Master cylinder size works opposite of what you'd think.  A smaller cylinder  gives an easier pedal and a bigger cylinder makes it  harder to press.  power brakes may use an 1 

  The actual volume required  depends on the size of the wheel cylinders. So you've likely got some options there.   In other words aftermarket calipers .   Plus there are lots of choices from people like WILWOOD who will help you sort it all out.  Maybe you need a tandem arrangement.  Or a dual master cylinder arrangement. 
   PS your best prices are from people like Jegs or Summit etc. not directly from Wilwood who will help you find the best solution. That's how they work.  

      Putting our guys in the Jaguar we  building, are mostly older geezers with less than muscle builders leg strength.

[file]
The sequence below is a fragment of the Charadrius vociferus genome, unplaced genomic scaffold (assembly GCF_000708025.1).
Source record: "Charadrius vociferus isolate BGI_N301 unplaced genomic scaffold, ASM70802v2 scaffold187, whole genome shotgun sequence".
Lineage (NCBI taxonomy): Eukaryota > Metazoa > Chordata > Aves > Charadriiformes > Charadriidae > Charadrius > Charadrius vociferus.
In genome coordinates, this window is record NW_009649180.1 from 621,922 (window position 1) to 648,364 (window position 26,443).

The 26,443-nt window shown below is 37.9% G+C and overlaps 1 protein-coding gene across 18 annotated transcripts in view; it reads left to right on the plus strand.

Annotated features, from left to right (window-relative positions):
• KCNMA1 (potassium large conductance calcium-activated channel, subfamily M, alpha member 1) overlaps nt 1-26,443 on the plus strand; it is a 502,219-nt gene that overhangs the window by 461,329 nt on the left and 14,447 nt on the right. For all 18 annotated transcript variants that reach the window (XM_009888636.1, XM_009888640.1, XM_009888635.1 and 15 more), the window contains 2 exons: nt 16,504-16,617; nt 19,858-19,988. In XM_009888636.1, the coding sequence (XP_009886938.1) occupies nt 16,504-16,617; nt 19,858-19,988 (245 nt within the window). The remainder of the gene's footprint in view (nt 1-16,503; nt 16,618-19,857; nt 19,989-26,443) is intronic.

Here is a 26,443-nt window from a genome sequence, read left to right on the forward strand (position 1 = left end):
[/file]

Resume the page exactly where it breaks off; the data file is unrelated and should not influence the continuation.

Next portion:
The car is easily capable of 150 mph speed. So I used the longest brake pedal I could get which has an 8 inch length to the brake cylinder. 
 Most pedal assemblies are 6 inch and nobody sells a single 8" to be used as a clutch.  Accordingly I accepted a 6" clutch pedal and a 8" Brake pedal.  Using the difference as a heel rest area. 

Keith Tanner
Keith Tanner GRM+ Memberand MegaDork
2/21/23 12:40 p.m.

It's all ratios: master cylinder to caliper piston area, length of brake pedal overall to the length to the pushrod. A booster is a multiplier, so if you can find out the boost ratio of the booster (you can often find that in the factory manuals) you'll be able to figure out what you have to do to the master and the pedal to get the same overall assistance. The fact that you have some knowns (say, calipers and brake rotor diameter) makes the math simpler.

Hydraulic systems are just wet levers or gears :)

Nockenwelle New Reader
2/21/23 2:05 p.m.

This one is great and does advanced calcs very well: